Call The Right Attorney™
No Fee Guarantee

Kobe Bryant, He Fought Discrimination Too. RIP

On Behalf of | Jan 27, 2020 | Employment Discrimination, Gender Discrimination, National Origin Discrimination, Race Discrimination, Retaliation |

Kobe Bryant, He Fought Discrimination Too. RIP

Because our employment law lawyers want our employment discrimination blogs to be accurate and comprehensive, we do not prepare them and throw them up on the website the same day. Much like representing our clients, our attorneys put a lot of time and attention into these blogs, which are usually prepared weeks in advance of publication. The subject of today’s blog was breaking the barriers of discrimination in professional sports. At the bottom of this blog, we had a quote and a link to a video from a retired athlete praising his daughter and Kobe Bryant’s belief that his eldest daughter could carrier his mantle. I have brought that quote and link up to the top after the tragic events yesterday that claim the life of the athlete and his 13-year-old daughter. Of course, we are talking about Kobe Bryant and his daughter, Gianna Maria-Onore Bryant. Our attorneys and all of our staff offer our prayers and best wishes for all the families that were involved in the helicopter crash.

Kobe Bryant and his legacy will go much further than what he did on the court. Kobe Bryant often spoke out about race discrimination as part of the “I can’t breathe” protests when Eric Garner, an African American, who died while being arrested in New York after being placed in a chokehold. Born in Italy, Kobe grew up speaking fluent English and Italian, but then learned French and Serbian to communicate with teammates (and to cuss out unwitting referees). So, yeah, I count that as setting a good example against national origin discrimination. In 2013, Kobe took to twitter to respond to a fan using homophobic slurs: “Just letting you know [user names removed] that using “your gay” as a way to put someone down ain’t ok! #notcool delete that out ur vocab.” Kobe, a military brat, took pride in our armed forces and took a hard push to restore the patriotism to USA Basketball with the Redeem Team. Military discrimination? No way.

But, the reason that we had planned to quote Kobe Bryant was for his 2018 appearance on the Jimmy Kimmel Show. Kobe told Kimmel that fans would rush up to him and say “you gotta have a boy, you gotta someone to carry on the tradition, the legacy.” Kobe described the reaction of his daughter, who he called GiGi, “She’s like, ‘Oh, I got this. I got this.” (watch the video) And, Kobe never doubted her. There was no hint of gender bias or discrimination.

Our employment discrimination attorneys
just got done blogging about “Will Tomorrow’s Bosses Discriminate?
Kobe set an example to the next generation that goes far beyond the basketball
court or even judicial courts. Our lawyers can tell you over and over that Title VII
of the Civil Rights Act of 1964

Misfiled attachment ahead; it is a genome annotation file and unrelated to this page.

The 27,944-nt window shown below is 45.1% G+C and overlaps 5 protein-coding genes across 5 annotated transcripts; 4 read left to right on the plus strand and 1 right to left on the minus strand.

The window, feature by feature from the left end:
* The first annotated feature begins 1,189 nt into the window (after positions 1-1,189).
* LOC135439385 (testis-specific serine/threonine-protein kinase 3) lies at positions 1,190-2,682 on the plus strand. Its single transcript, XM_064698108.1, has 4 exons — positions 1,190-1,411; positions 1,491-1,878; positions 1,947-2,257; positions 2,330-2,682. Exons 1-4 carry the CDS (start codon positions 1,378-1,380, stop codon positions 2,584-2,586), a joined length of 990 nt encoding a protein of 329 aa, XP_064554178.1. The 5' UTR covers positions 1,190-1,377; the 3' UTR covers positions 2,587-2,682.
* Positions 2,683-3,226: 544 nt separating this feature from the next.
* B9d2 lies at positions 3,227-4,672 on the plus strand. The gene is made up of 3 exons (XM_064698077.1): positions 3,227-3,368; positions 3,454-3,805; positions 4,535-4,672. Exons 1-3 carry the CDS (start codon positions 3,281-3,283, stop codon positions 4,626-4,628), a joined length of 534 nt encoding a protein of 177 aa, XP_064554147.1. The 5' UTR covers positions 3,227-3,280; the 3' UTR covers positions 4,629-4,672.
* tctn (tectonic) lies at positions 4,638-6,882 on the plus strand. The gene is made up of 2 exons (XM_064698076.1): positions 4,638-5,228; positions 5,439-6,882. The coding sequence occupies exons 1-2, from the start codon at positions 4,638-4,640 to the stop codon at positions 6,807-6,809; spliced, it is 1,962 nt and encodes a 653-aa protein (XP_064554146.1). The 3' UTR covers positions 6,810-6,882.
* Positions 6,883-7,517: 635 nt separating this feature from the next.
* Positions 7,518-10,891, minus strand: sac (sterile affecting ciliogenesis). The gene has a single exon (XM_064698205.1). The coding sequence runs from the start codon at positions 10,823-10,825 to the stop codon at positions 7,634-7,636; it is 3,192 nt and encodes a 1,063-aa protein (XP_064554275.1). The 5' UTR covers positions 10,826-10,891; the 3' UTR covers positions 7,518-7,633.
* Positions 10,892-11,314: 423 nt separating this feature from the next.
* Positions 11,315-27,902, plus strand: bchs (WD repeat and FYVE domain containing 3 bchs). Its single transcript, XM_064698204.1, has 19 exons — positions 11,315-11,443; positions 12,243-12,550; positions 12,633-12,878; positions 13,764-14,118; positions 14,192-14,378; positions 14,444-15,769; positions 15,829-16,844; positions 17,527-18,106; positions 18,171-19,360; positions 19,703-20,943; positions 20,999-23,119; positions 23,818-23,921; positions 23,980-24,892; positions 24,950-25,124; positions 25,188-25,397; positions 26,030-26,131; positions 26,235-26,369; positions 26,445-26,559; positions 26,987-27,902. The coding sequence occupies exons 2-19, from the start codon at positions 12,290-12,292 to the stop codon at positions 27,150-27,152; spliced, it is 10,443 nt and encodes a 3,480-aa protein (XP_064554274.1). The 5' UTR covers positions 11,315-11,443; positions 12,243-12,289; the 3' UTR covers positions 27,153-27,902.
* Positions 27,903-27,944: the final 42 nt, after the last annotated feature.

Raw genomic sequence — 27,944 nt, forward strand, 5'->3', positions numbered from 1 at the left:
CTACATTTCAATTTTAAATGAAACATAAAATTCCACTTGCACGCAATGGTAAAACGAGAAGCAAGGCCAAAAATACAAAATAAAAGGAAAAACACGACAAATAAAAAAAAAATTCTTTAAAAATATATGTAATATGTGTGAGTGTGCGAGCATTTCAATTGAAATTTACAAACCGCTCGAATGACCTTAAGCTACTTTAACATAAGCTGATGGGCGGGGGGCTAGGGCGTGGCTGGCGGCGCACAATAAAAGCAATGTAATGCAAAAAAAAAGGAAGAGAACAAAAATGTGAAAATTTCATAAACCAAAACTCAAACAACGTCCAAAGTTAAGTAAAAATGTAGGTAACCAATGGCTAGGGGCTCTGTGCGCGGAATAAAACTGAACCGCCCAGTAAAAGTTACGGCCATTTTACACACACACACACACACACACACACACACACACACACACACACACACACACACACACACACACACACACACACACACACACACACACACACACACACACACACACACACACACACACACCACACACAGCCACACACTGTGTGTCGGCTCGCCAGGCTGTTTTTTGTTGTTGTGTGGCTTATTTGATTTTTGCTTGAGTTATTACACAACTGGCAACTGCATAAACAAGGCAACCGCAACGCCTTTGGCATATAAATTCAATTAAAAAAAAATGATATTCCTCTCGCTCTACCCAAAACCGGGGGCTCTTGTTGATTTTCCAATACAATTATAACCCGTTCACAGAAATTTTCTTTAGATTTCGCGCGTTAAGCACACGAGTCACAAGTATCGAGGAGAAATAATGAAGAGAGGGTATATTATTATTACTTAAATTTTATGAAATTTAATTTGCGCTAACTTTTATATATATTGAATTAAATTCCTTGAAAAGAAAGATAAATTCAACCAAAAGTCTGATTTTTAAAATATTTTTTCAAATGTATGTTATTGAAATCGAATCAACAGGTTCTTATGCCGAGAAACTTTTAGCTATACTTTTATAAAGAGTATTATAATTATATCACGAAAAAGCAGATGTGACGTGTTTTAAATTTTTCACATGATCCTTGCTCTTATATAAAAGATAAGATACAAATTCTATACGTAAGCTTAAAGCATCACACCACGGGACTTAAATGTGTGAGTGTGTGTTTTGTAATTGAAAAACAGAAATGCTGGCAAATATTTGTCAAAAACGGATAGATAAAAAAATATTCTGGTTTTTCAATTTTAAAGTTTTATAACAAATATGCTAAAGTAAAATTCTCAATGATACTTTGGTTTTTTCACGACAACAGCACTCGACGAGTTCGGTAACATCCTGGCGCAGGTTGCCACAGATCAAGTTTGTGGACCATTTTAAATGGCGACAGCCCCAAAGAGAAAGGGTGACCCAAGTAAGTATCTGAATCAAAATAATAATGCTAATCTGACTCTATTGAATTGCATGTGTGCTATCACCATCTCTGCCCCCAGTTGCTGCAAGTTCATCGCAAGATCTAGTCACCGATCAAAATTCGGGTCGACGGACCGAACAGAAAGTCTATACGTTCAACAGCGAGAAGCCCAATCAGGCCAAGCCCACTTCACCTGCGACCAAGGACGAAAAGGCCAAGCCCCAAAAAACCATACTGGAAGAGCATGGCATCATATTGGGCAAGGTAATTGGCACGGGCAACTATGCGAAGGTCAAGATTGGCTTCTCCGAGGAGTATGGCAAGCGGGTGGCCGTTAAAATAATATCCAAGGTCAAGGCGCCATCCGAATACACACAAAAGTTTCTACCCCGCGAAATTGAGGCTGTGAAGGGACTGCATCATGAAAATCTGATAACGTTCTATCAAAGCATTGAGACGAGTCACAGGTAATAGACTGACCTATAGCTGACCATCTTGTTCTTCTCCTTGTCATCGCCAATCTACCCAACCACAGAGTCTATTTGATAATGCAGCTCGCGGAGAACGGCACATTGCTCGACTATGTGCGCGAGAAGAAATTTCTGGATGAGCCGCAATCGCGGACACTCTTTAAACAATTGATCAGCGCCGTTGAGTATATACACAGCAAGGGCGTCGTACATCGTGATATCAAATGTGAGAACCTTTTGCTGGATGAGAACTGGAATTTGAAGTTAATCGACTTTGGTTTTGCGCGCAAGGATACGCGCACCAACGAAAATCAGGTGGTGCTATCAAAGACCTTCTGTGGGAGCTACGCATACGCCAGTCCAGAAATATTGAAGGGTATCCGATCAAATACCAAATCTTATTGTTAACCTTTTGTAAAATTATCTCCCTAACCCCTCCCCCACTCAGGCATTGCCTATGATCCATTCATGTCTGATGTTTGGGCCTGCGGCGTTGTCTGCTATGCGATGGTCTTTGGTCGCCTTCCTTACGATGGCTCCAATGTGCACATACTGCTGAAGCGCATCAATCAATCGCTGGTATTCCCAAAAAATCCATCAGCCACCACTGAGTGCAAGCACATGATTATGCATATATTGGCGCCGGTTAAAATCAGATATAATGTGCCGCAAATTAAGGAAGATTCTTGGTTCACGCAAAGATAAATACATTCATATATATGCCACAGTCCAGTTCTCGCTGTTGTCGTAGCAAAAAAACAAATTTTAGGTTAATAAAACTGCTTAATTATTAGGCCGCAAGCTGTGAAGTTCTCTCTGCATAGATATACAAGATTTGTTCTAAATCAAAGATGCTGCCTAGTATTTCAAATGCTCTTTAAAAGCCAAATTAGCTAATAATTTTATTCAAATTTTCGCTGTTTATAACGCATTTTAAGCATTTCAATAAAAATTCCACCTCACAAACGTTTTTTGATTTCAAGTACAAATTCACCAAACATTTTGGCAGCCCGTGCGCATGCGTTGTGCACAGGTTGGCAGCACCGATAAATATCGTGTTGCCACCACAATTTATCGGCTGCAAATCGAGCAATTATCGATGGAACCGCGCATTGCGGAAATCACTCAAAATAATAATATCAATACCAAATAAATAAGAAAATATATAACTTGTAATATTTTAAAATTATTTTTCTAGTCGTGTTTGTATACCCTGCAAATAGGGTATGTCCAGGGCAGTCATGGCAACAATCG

makes it unlawful to
discriminate based on race/color, religion,
gender/sex, and national origin, and age. We can yell until we are blue in the
face that the Americans with Disabilities Act
makes disability discrimination
illegal and that the Pregnancy
Discrimination Act of 1978
(“PDA”) makes pregnancy discrimination
unlawful. But, it takes people to make changes. People like Kobe, like Gigi
standing up to be the heir when others say it needs to be a boy. That is what
change is all about. People. So, for my daughters, for every young girl working
hard that is challenged about what they can accomplish, your response should be
“Oh, I got this.” The go get it.

You know what, the rest of the blog can
wait. Kobe, Gigi, John, Kerri and Alyssa Altobelli, and the three yet to be
identified passengers. Rest in peace. Our prayers are with you and your family

Kobe Bryant, He Fought Discrimination Too. RIPd
Fans from all over the world were inspired by the game-Defining role Kobe Bryant took in the NBA. His influence will always be found off and on the court.


employment law website is an advertisement. The materials available at the top
of this page and at this employment law website are for informational purposes
only and not for the purpose of providing legal advice. If you are still
asking, “How do I fight discrimination at work”, “What should I do if I was
fired today,” “My boss discriminated against me because I’m black” or “I was
fired for being pregnant”, it would be best for to contact an Ohio attorney to obtain advice with respect to any
particular employment law issue or problem. Use and access to this employment
law website or any of the links contained within the site do not create an
attorney-client relationship. The legal opinions expressed at or through this
site are the opinions of the individual lawyer and may not reflect the opinions
of Spitz, The Employee’s Law Firm, Brian Spitz, or any individual attorney.

"" "